The Dow Jones Industrials (DJINDICES:^DJI) had slipped 44 points off their all-time record level as of 11 a.m. EDT. The latest economic data showed that factory orders in the U.S. rose 0.7% in April, adding to gains in February and March and faring better than most economists had expected. Market participants are watching policymakers closely, especially in the eurozone where the European Central Bank could make a major announcement on future stimulus plans later this week. But even so, company-specific items are still making markets move, and tech giants Intel (NASDAQ:INTC) and Microsoft (NASDAQ:MSFT) found themselves moving in different directions this morning.
Intel climbed 0.7% on news of multiple collaborations in the chipmaker's efforts to make its Intel Custom Foundry business available to other semiconductor manufacturers. In particular, Intel's foundry has offered a 14-nanometer design platform that should enable system-on-a-chip designs to get even smaller, making them useful both for mobile applications and for cloud-based infrastructure products. With its Tri-Gate transistors helping to boost performance with lower power consumption, Intel has worked with a number of different companies to provide necessary components for the platform's process, as well as enabling design tools for customers to make better use of Intel's facilities. The move represents the latest in Intel's efforts to squeeze more value from its manufacturing capabilities, which have long stood out from its competitors in the semiconductor space.
Microsoft, however, fell more than 1%. The tech giant has been smart about trying to establish new partnerships on a variety of fronts, ranging from cloud computing and data analytics to making its existing software offerings available on mobile platforms. Yet as yesterday's Apple (NASDAQ:AAPL) developers conference showed, Microsoft remains behind the curve when it comes to enticing the best and the brightest to provide mobile apps for its Windows platforms. That has necessitated Microsoft's strategy of gravitating toward higher-end, full-feature mobile devices that more closely resemble PCs rather than embracing the benefits of an alternative form factor. Microsoft needs to work hard to make sure that its recent efforts will bear fruit and make the Redmond-based Dow component a relevant part of the tech conversation for years to come.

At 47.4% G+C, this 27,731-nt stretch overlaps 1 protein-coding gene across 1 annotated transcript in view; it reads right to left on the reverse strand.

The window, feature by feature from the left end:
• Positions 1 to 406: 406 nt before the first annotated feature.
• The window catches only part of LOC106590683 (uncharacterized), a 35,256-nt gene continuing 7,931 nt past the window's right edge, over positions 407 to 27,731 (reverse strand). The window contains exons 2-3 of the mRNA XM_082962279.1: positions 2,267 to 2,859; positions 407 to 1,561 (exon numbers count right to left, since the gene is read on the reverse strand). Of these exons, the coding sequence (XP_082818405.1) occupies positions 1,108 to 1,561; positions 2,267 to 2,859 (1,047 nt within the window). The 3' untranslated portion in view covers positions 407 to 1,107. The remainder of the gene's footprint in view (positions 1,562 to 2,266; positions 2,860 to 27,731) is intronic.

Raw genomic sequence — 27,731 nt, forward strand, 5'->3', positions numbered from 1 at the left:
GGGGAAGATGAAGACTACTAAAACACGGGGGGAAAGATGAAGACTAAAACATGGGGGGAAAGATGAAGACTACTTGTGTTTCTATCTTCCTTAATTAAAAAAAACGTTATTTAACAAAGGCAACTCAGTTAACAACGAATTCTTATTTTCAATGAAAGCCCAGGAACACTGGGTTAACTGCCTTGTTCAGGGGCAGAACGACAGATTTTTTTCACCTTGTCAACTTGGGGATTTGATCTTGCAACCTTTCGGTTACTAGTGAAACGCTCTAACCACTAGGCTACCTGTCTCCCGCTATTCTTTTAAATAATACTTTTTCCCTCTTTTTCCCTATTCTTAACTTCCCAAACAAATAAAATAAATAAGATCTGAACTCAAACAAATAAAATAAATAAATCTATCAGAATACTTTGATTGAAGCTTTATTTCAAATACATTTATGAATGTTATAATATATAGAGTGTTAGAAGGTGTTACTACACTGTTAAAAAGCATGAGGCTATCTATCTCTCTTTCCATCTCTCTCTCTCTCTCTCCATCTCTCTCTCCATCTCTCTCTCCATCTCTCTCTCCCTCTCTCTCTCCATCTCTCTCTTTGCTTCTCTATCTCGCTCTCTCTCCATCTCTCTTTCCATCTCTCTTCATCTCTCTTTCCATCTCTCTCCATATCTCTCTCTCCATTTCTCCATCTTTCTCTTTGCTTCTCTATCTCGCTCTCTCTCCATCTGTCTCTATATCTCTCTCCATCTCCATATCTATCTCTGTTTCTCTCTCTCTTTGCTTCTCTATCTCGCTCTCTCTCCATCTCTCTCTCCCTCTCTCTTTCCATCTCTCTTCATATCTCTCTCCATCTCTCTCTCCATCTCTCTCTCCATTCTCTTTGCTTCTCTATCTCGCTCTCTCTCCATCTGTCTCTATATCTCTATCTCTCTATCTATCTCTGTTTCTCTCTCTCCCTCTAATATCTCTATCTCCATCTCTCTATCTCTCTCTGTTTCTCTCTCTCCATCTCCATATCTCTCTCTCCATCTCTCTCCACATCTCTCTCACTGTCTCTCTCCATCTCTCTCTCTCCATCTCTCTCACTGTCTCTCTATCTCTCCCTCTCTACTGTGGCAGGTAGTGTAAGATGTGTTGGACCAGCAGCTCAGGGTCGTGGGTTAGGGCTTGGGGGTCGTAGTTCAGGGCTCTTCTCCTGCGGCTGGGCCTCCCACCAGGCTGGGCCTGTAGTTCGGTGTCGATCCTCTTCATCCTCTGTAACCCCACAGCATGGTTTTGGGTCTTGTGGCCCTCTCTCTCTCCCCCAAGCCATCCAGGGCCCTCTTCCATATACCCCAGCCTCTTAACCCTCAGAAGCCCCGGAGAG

The Dow Jones Industrials need tech stocks to prosper in order to keep driving to new all-time highs. With all the competition in tech, though, it'll be hard for blue chips Intel and Microsoft to navigate rough waters and come up with growth strategies that fit with the new tech paradigm.
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Dan Caplinger owns shares of Apple. The Motley Fool recommends Apple and Intel. The Motley Fool owns shares of Apple, Intel, and Microsoft. Try any of our Foolish newsletter services free for 30 days. We Fools may not all hold the same opinions, but we all believe that considering a diverse range of insights makes us better investors. The Motley Fool has a disclosure policy.